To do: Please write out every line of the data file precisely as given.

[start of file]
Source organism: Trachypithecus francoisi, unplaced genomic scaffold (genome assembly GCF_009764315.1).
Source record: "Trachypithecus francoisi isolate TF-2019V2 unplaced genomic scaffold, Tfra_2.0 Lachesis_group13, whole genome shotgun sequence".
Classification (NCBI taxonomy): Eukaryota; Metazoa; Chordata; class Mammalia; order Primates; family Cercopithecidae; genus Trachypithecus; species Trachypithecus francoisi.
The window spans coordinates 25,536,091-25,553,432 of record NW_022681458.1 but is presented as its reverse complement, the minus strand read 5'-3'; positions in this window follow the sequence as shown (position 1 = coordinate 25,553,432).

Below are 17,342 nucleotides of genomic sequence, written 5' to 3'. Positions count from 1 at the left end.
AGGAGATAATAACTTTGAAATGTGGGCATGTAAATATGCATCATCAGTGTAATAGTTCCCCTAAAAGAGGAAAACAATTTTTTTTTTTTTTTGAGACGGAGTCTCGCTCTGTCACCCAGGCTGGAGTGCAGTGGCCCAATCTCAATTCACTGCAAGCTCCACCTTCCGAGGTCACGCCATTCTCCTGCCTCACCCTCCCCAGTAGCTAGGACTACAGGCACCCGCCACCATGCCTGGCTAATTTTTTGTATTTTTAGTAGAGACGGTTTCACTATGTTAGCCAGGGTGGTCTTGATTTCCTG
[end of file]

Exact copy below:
Source organism: Trachypithecus francoisi, unplaced genomic scaffold (genome assembly GCF_009764315.1).
Source record: "Trachypithecus francoisi isolate TF-2019V2 unplaced genomic scaffold, Tfra_2.0 Lachesis_group13, whole genome shotgun sequence".
Classification (NCBI taxonomy): Eukaryota; Metazoa; Chordata; class Mammalia; order Primates; family Cercopithecidae; genus Trachypithecus; species Trachypithecus francoisi.
The window spans coordinates 25,536,091-25,553,432 of record NW_022681458.1 but is presented as its reverse complement, the minus strand read 5'-3'; positions in this window follow the sequence as shown (position 1 = coordinate 25,553,432).

Below are 17,342 nucleotides of genomic sequence, written 5' to 3'. Positions count from 1 at the left end.
AGGAGATAATAACTTTGAAATGTGGGCATGTAAATATGCATCATCAGTGTAATAGTTCCCCTAAAAGAGGAAAACAATTTTTTTTTTTTTTTGAGACGGAGTCTCGCTCTGTCACCCAGGCTGGAGTGCAGTGGCCCAATCTCAATTCACTGCAAGCTCCACCTTCCGAGGTCACGCCATTCTCCTGCCTCACCCTCCCCAGTAGCTAGGACTACAGGCACCCGCCACCATGCCTGGCTAATTTTTTGTATTTTTAGTAGAGACGGTTTCACTATGTTAGCCAGGGTGGTCTTGATTTCCTG